By the numbers, Berra ranks as one of the top catchers of all-time. As SABR member Jay Jaffe explained, Yogi was a lot better than your average catcher. When he retired, Berra held the records for the most plate appearances (8,359), hits (2,150), home runs (358), runs (1,175) and runs batted in (1,430) by a catcher. He also worked hard to become one of the sport’s premier signal-callers, establishing major-league marks for most consecutive errorless games (148) and for accepting the most chances in a row without an error (950) behind the plate.
The Yankees have had many postseason heroes in their illustrious history, but Berra is perhaps the most celebrated of them all. He won more World Series rings as a player (10) than anyone else. He hit the first pinch-hit homer in World Series history in 1947. He caught Don Larsen’s perfect game in 1956. He set all-time records for most hits (71) and games played (75) in the fall classic. He even managed two teams to the World Series, the 1964 Yankees and the 1973 Mets.
Few expected such lofty accolades when Berra, the son of Italian immigrants who quit school after the eighth grade, left “The Hill” in St. Louis and began his baseball career in 1943. His lifelong friend, Joe Garagiola, a longtime SABR member, was offered a $500 bonus by the Cardinals after a local tryout — Berra was not. Berra signed with the Yankees instead and found a mentor in Hall of Fame catcher Bill Dickey, who “learned me all his experience,” as Yogi once put it, and shared his uniform No. 8, which was retired twice by the Yankees to honor both men.
Berra absorbed the lessons well and, long after his own playing days ended, continued passing on his astute knowledge as a manager and coach to Ron Guidry, Don Mattingly, Craig Biggio, Derek Jeter, and many others. His integrity and loyalty were traits that endeared him to his players, and also to his friends and family, including his wife of 65 years, Carmen, who died in 2014, and their three sons, Larry, Tim, and Dale, the latter of whom played under his father in the major leagues. Hall of Fame Yankees manager Joe Torre said, “What you saw with Yogi is what you got.”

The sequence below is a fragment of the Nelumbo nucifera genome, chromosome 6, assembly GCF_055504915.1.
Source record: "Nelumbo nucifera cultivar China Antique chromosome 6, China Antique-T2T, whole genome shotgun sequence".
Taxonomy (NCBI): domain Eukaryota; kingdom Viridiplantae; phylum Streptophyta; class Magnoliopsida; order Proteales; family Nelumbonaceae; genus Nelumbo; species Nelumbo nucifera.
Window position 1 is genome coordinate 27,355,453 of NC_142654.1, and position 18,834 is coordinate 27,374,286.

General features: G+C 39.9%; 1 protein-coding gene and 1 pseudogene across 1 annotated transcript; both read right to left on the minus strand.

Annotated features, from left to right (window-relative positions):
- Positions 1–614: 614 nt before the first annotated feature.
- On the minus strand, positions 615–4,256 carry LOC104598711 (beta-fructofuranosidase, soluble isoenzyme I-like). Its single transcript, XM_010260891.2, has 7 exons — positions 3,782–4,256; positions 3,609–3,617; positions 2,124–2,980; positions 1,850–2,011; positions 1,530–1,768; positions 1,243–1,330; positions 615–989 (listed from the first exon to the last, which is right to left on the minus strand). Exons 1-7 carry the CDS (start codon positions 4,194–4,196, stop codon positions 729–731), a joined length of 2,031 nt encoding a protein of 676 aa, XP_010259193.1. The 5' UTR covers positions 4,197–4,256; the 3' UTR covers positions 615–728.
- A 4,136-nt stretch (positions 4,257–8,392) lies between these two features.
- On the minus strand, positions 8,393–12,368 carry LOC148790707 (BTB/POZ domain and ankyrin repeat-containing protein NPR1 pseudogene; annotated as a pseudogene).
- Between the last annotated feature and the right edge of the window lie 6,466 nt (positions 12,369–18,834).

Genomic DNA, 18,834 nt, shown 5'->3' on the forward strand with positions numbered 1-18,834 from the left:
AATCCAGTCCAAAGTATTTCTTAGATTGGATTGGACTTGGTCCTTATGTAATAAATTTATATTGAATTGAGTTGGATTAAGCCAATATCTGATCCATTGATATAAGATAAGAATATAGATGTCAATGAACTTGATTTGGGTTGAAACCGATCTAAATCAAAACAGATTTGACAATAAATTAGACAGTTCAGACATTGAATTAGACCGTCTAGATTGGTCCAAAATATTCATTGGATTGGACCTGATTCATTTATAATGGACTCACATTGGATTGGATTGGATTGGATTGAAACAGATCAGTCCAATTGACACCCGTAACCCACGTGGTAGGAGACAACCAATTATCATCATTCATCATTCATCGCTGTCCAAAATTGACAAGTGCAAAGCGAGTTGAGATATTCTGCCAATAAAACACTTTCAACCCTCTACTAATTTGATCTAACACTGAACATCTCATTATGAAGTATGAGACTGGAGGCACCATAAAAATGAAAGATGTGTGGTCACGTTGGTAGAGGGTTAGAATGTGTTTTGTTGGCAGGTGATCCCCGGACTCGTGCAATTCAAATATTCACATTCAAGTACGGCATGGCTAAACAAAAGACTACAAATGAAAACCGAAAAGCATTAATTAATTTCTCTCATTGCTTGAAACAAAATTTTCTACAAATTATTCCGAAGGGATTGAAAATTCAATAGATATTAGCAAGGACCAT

What we got was an American original and a baseball legend. Thank you, Yogi, for making it all necessary.
- Paola Boivin: Joe Garagiola mourns the death of his lifelong friend, Yogi Berra (Arizona Republic)
- Joe Posnanski: Yogi Berra lived a life of heroism, triumph, and love (NBC Sports)
- Jonah Keri: Yogi was an exceedingly smart player — and an underappreciated manager (Grantland)
- Marty Appel: Berra, Dickey, and the legacies of two Yankee catchers (The National Pastime Museum)
- Barry Bloom: Yogi Berra was a military hero before he was a baseball star (MLB.com)
- Keith Olbermann: 2004 interview with Yogi Berra about his role in the D-Day invasion (MSNBC)
- Todd Radom: Take a look back at 60 years of Yogi Berra ads (The Sporting News)
- Jeff Sullivan: Yogi Berra was certifiably clutch (FanGraphs)
Add a dynastic new book from the SABR Digital Library to your baseball collection:
Mustaches and Mayhem:
Charlie O’s Three-Time Champions
The Oakland Athletics: 1972-74
Edited by Chip Greene
Associate Editors: Greg Erion, Len Levin, and Bill Nowlin
ISBN (paperback): 978-1-943816-07-1, $29.95
ISBN (ebook): 978-1-943816-06-4, $9.99
In modern baseball history, only one team not named the New York Yankees has ever won three consecutive World Series. That team was the Oakland Athletics, who captured major league baseball’s crown each year from 1972 through 1974.
Led by such superstars as future Hall of Famers Reggie Jackson, Catfish Hunter and Rollie Fingers, in the final years before free agency and the movement of players from one team to another forever changed the game, the Athletics were a largely homegrown aggregate of players who joined the organization when the team called Kansas City its home, developed as teammates in the minor leagues, and came of age together in Oakland.
But it was the way in which they did it that immortalized those teams. For if the story of the Oakland Athletics’ championships is that of one of baseball’s greatest teams, it’s also the story of enigmatic owner Charles O. Finley and how those players succeeded in spite of Finley’s larger-than-life persona and meddlesome ways. Indeed, before the Yankees’ George Steinbrenner, there was Charles Oscar Finley, of the Athletics.
Featuring the contributions of 46 members of the Society for American Baseball Research (SABR), Mustaches and Mayhem: Charlie O’s Three-Time Champions shares the stories of each of the roster players on each of the A’s championship teams, in addition to the managers, coaches, Finley himself, the team’s radio announcer, and even Charlie O, the mule, Finley’s legendary mascot. Summaries of each spring training and World Series, too, will complete the tale of one of baseball’s most colorful and successful teams.